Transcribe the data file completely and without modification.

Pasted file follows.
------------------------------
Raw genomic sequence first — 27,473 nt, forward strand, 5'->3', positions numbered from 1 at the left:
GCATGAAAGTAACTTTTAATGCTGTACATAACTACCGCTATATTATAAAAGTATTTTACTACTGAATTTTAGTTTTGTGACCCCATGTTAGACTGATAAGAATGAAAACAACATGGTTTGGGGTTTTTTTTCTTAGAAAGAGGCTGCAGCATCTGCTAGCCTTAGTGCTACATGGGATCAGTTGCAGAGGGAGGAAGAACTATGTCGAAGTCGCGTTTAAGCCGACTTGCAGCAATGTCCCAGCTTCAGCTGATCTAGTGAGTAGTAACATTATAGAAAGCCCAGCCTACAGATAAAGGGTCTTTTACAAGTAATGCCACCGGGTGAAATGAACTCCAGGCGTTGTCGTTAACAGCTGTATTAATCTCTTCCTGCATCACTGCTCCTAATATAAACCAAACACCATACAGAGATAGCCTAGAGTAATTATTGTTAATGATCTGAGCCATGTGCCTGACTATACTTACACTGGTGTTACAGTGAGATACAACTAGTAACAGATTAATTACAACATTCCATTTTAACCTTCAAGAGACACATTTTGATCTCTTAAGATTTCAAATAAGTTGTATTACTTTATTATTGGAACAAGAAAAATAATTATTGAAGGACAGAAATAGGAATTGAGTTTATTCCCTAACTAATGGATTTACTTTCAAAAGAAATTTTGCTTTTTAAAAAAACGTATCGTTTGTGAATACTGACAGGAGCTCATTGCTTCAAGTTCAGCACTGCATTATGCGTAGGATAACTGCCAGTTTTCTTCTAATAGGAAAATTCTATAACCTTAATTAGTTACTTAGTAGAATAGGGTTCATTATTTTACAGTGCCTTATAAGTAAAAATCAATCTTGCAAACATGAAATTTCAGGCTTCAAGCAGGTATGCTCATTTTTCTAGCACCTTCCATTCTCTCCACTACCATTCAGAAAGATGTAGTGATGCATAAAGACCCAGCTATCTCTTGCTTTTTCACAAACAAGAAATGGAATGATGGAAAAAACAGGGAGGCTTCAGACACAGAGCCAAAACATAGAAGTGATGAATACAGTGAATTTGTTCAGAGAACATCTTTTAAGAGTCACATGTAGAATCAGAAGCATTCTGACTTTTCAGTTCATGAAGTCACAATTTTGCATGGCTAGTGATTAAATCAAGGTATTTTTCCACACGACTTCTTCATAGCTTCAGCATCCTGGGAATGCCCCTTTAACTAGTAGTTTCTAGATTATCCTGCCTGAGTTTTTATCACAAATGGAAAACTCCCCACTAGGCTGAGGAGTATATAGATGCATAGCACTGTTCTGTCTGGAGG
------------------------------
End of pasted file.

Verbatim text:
Raw genomic sequence first — 27,473 nt, forward strand, 5'->3', positions numbered from 1 at the left:
GCATGAAAGTAACTTTTAATGCTGTACATAACTACCGCTATATTATAAAAGTATTTTACTACTGAATTTTAGTTTTGTGACCCCATGTTAGACTGATAAGAATGAAAACAACATGGTTTGGGGTTTTTTTTCTTAGAAAGAGGCTGCAGCATCTGCTAGCCTTAGTGCTACATGGGATCAGTTGCAGAGGGAGGAAGAACTATGTCGAAGTCGCGTTTAAGCCGACTTGCAGCAATGTCCCAGCTTCAGCTGATCTAGTGAGTAGTAACATTATAGAAAGCCCAGCCTACAGATAAAGGGTCTTTTACAAGTAATGCCACCGGGTGAAATGAACTCCAGGCGTTGTCGTTAACAGCTGTATTAATCTCTTCCTGCATCACTGCTCCTAATATAAACCAAACACCATACAGAGATAGCCTAGAGTAATTATTGTTAATGATCTGAGCCATGTGCCTGACTATACTTACACTGGTGTTACAGTGAGATACAACTAGTAACAGATTAATTACAACATTCCATTTTAACCTTCAAGAGACACATTTTGATCTCTTAAGATTTCAAATAAGTTGTATTACTTTATTATTGGAACAAGAAAAATAATTATTGAAGGACAGAAATAGGAATTGAGTTTATTCCCTAACTAATGGATTTACTTTCAAAAGAAATTTTGCTTTTTAAAAAAACGTATCGTTTGTGAATACTGACAGGAGCTCATTGCTTCAAGTTCAGCACTGCATTATGCGTAGGATAACTGCCAGTTTTCTTCTAATAGGAAAATTCTATAACCTTAATTAGTTACTTAGTAGAATAGGGTTCATTATTTTACAGTGCCTTATAAGTAAAAATCAATCTTGCAAACATGAAATTTCAGGCTTCAAGCAGGTATGCTCATTTTTCTAGCACCTTCCATTCTCTCCACTACCATTCAGAAAGATGTAGTGATGCATAAAGACCCAGCTATCTCTTGCTTTTTCACAAACAAGAAATGGAATGATGGAAAAAACAGGGAGGCTTCAGACACAGAGCCAAAACATAGAAGTGATGAATACAGTGAATTTGTTCAGAGAACATCTTTTAAGAGTCACATGTAGAATCAGAAGCATTCTGACTTTTCAGTTCATGAAGTCACAATTTTGCATGGCTAGTGATTAAATCAAGGTATTTTTCCACACGACTTCTTCATAGCTTCAGCATCCTGGGAATGCCCCTTTAACTAGTAGTTTCTAGATTATCCTGCCTGAGTTTTTATCACAAATGGAAAACTCCCCACTAGGCTGAGGAGTATATAGATGCATAGCACTGTTCTGTCTGGAGG